Macron keen on Varirata forest lookout for bilateral talks with PNG

Prime Minister James Marape presenting a traditional eagle wood spear with totems to French President Emmanuel Macron
Prime Minister James Marape presenting a traditional eagle wooden spear with totems to French President Emmanuel Macron at Varirata Park as a symbol of friendship. Image: PNG Post-Courier/Asia Pacific Report

By Gorethy Kenneth in Port Moresby

One of the world’s top leaders and G7 member French President Emmanuel Macron had his one-on–one bilateral talks with PNG leaders at a forest lookout in Central Province today.

Prime Minister James Marape told media at APEC Haus yesterday that Macron himself wanted a walk through the famous Varirata Park in Sogeri and spend a few minutes at the lookout before heading back for more bilateral talks.

With his interest in climate change, Papua New Guinea will seek France’s support for an ultimate climate financing — a suggestion for a “Green Bond”.

Prime Minister Marape presented a ceremonial eagle wood spear with PNG totems to President Macron as a symbol of friendship with a message — “this spear will go with you all over the world and back to your country”.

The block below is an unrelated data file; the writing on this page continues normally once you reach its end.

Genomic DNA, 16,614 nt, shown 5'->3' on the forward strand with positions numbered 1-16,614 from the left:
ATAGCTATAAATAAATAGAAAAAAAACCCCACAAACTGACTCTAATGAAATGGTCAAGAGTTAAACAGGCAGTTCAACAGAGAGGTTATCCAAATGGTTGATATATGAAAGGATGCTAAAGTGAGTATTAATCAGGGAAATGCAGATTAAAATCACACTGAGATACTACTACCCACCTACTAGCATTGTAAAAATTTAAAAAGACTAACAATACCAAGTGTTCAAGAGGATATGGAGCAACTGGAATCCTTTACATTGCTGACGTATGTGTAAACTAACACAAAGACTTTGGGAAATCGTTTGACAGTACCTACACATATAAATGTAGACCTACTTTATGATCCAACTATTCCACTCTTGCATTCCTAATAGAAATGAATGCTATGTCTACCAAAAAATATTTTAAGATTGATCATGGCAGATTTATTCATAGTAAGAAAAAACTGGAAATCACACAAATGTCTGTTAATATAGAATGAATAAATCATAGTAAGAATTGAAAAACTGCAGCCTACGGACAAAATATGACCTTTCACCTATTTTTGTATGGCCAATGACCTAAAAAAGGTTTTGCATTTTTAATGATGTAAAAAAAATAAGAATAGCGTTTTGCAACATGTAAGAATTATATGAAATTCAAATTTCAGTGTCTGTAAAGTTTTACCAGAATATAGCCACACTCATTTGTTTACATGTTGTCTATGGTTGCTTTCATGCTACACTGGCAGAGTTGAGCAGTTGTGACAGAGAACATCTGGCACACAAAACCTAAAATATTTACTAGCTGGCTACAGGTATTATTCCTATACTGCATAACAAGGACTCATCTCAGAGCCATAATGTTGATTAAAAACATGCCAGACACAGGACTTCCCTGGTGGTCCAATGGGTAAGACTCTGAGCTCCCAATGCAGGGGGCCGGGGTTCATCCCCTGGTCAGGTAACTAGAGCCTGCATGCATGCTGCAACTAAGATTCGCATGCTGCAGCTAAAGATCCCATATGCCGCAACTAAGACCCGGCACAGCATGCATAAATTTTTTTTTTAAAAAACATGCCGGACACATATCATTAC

“It may be just a piece of wood but this is a historical symbol of you taking a piece of PNG with you PM,” Marape said.

“Long live our friendship.”

Marape told media yesterday security and other details for Macron’s visit were all in place.

Forest nation identity ‘amplified’
“Everything is set, police and every security personnel are on standby,” Marape said.

“He himself said he wants to go to a forest. Papua New Guinea is a forest nation, with heaps of tuna, oil and gas.

“We are a forest nation so our identity as a forest nation will be amplified.

“The French President is a big leader in his own right — [leader of] a G7 member country, so him coming here is a privilege for us.

“There are conversations we cannot converse in terms of our forest conservation.”

France is member of the Group of Seven (G7) which is an informal grouping of seven of the world’s most advanced economies, including Canada, Germany, Italy, Japan, United Kingdom and the United States, as well as the European Union.

“I had asked him in our Gabon meeting for him to be a forest advocate for the global nations so that’s why we going to Varirata is symbolic,” Marape said.

“We will have a 30-minute walk in the forest and then instead of having a one-on-one meeting here (APEC Haus), we set the Varirata Park and at the Lookout Point,” he said.

“Then much of these will be, you know, for me as a nation, forest is a resource. If we have to conserve, people must pay especially those with big carbon footprints, they must pay for the conservation of our forest.”

President Macron is also visiting Fiji, New Caledonia and Vanuatu on his historic Pacific tour.

Gorethy Kenneth is a PNG Post-Courier reporter. Republished with permission.

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